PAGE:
rendering pc for poor architecture student?

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  10 October 2012
rendering pc for poor architecture student?

Hey guys,

I'm an arch student looking into buying a workstation for architectural visualization. As I don't have much experience with building my own rig I decided to look for expert advice before I shoot myself in the foot! Hopefully, someone can give me a few pointers as to what factors I should consider, or maybe even what specific hardware to buy.

Ideally, I want to avoid buying a computer at all, but, alas, I have already stretched the limits of my poor little 15" macbook pro beyond recognition. Price-wise, the closer to zero it gets, the better, but I'm able to fork out USD1600 max.

My main criteria are speed and reliability for rendering; my top priority is to churn out good quality work within deadlines and not be controlled by rendering times and crashes.
The ability to handle high resolution images, large vector files and complex 3d scenes is definitely a plus.

Software I'm using: 3ds max Design 2013 with MR, Illustrator CS6, Photoshop CS6, Autocad 2011/13, Revit, Rhino 4/5 with Grasshopper and T-Splines, Google Sketchup, Maya.

In summary, I'm trying to find the sweet spot between price and performance as applied to architectural visualization. Thanks for reading and thanks for helping!
  10 October 2012
i7 3770k is a good start. what's your budget?
  10 October 2012
You might be able to get away with a low end dual socket setup for around 1600.

You wont need a GPU if its a render slave, so you can put all your money into 16+GB of RAM and as much CPU as possible.

  10 October 2012
I'd suggest checking out the AMD FX-8350 for a budget build. For the money you can't beat it. Also be sure to check out if you can get a discounted copy of Windows through your school (or a general academic reseller). I was able to get a copy when I was in school for like $10 from the bookstore.
  10 October 2012
Thanks for the replies!

Would it make sense to have high cpu speed and ram with a low-end gpu? In my understanding I'd still need a pretty decent gpu for everything else beside rendering, right?

Is it possible to get a dual quadcore system with a budget of 1600? Is it better to have less but faster cores or more but slower?

If I had to choose between more ram or more cpu, which is it?

Sorry about all the questions, I'm trying to understand what factors to consider when building a 3d-work-specific pc.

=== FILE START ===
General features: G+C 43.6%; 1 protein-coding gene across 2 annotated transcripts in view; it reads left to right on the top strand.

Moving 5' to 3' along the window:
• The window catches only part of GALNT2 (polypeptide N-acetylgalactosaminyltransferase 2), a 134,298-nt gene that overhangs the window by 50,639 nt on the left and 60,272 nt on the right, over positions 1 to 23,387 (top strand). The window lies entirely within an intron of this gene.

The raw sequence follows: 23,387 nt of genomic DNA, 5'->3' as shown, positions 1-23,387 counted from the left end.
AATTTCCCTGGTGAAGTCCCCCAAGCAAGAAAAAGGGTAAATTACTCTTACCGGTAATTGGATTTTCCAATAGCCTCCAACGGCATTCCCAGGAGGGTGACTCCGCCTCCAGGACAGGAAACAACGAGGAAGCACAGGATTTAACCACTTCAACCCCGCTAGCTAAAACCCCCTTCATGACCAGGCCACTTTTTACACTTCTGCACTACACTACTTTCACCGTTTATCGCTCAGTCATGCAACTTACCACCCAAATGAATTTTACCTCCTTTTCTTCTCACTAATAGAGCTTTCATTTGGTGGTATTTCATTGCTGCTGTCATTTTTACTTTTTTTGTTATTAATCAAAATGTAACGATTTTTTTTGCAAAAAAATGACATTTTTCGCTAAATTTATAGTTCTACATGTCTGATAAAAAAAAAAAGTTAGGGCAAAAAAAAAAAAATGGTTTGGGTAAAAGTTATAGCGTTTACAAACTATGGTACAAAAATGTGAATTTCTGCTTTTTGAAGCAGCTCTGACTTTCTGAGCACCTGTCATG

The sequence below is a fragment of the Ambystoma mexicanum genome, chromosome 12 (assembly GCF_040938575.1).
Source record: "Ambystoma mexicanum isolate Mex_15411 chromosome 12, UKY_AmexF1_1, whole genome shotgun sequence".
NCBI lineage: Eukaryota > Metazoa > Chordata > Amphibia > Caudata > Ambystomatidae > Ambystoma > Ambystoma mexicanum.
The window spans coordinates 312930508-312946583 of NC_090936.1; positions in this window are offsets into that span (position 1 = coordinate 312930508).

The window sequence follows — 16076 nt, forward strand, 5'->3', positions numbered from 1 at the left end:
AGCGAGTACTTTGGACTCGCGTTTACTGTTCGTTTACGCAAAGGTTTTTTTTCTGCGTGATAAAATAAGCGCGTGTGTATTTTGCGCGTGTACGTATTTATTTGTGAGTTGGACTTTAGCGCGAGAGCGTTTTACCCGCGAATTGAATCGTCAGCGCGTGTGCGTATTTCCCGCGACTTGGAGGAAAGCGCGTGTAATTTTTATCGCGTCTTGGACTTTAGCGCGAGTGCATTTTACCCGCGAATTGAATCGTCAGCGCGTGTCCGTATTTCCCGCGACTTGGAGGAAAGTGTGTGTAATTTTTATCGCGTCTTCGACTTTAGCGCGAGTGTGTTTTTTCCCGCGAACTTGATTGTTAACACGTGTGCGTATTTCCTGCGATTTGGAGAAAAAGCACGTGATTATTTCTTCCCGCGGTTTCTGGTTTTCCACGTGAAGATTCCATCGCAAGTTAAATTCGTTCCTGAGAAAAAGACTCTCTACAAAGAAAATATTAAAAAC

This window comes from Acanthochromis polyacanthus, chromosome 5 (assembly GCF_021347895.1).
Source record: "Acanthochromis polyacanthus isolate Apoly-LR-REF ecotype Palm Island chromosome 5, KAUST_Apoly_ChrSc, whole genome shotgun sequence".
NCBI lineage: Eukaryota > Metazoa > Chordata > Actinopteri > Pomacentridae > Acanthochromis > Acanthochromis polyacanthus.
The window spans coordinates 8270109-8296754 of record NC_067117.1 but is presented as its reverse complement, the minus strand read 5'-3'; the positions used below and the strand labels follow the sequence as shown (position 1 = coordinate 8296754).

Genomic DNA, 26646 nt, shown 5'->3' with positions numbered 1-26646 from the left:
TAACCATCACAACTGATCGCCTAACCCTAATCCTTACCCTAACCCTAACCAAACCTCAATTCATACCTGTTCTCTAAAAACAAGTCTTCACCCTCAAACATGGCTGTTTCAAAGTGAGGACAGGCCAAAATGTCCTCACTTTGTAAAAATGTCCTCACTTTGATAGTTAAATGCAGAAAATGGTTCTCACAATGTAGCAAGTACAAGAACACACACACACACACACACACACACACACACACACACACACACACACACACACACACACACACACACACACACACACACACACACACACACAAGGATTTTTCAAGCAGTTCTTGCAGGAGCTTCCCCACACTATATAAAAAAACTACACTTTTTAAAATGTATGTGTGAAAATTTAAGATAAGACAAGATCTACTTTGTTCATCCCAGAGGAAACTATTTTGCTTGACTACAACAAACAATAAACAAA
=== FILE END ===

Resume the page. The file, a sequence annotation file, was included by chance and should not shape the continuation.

10 October 2012
Well if your just doing arch viz, you probably don't need to go too crazy with the GPU.

I do mostly still stuff with millions of polys, and I get along just fine with my $60 GPU. My view frame rate is pretty slow, but it doesn't slow me down at all for static modelling work.

I would suppose if your doing lots of animation and particle crazyness, having that extra realtime view performance would help.

I would look at cinibench scores of various platforms, and see what offers the best bang for your buck. A high end single socket 6-8 core setup will usually outperform a low end dual quad core setup in raytracing.

This ones 570 and scores an 11.

These two are 600, and would score around 9-10.


Last edited by AJ1 : 11 November 2012 at 10:35 AM.
  11 November 2012
If your budget is limited I would not consider buying a dual/multi socket socket system.

The CPUs are usually more expensive and slower than the desktop cpus. You can can decent single socket motherboards for less than 100 bucks. Good multi socket boards usually cost 3 to 4 times as much. PSU will be more expensive etc. etc.

Just build two systems for comparison and you will see that any single core system will beat dual socket systems if it comes to cost per speed.

Plus: If you build 3 renderslaves instead of having one huge machine - if one of the PCs is crashing the renders before you go to bed. Two are still rendering. If the big single machine crashed - lots of render hours lost.

Plus: If you don't have to render but only work - a single socket workstation will suck a lot less electricity while you can turn off the rendernodes and save energy and money. When the huge machine if always runnign in idle it will waste your money.

Just buy similar machines, built and update them, install all the software and then clone the disks with clonezilla. Of course theres a number where the cost of software licenses and OS will be higher than the benefit from the desktop / consumer price, but that is pretty high imo.

  11 November 2012
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